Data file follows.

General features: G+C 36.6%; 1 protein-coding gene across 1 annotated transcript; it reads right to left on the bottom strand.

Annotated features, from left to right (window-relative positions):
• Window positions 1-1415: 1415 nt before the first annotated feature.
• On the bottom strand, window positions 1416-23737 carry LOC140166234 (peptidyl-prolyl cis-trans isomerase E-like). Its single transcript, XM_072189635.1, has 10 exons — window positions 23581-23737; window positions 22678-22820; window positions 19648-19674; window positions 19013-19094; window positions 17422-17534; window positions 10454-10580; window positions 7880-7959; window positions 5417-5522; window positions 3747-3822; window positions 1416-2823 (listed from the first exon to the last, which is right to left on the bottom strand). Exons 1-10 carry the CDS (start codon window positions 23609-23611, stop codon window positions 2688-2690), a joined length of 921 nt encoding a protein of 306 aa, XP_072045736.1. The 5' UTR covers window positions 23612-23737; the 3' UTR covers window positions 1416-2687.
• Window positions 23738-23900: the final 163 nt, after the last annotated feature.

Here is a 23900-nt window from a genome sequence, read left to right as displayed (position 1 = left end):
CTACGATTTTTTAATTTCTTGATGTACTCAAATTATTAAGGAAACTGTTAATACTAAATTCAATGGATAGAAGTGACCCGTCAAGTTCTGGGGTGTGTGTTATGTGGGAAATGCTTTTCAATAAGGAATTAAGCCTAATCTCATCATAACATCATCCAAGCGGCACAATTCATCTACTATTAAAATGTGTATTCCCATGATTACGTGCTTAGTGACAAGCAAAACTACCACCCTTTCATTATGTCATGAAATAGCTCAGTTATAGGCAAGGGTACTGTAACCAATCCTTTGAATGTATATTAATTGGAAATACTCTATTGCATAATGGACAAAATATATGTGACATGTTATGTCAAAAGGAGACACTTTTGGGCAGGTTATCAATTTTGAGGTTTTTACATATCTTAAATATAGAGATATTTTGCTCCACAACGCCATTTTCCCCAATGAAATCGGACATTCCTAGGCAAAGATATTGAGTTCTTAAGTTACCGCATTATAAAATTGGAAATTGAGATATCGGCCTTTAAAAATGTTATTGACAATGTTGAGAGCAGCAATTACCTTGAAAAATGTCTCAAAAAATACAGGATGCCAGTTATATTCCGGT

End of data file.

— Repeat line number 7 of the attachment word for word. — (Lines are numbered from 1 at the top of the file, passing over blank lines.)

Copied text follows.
CTACGATTTTTTAATTTCTTGATGTACTCAAATTATTAAGGAAACTGTTAATACTAAATTCAATGGATAGAAGTGACCCGTCAAGTTCTGGGGTGTGTGTTATGTGGGAAATGCTTTTCAATAAGGAATTAAGCCTAATCTCATCATAACATCATCCAAGCGGCACAATTCATCTACTATTAAAATGTGTATTCCCATGATTACGTGCTTAGTGACAAGCAAAACTACCACCCTTTCATTATGTCATGAAATAGCTCAGTTATAGGCAAGGGTACTGTAACCAATCCTTTGAATGTATATTAATTGGAAATACTCTATTGCATAATGGACAAAATATATGTGACATGTTATGTCAAAAGGAGACACTTTTGGGCAGGTTATCAATTTTGAGGTTTTTACATATCTTAAATATAGAGATATTTTGCTCCACAACGCCATTTTCCCCAATGAAATCGGACATTCCTAGGCAAAGATATTGAGTTCTTAAGTTACCGCATTATAAAATTGGAAATTGAGATATCGGCCTTTAAAAATGTTATTGACAATGTTGAGAGCAGCAATTACCTTGAAAAATGTCTCAAAAAATACAGGATGCCAGTTATATTCCGGT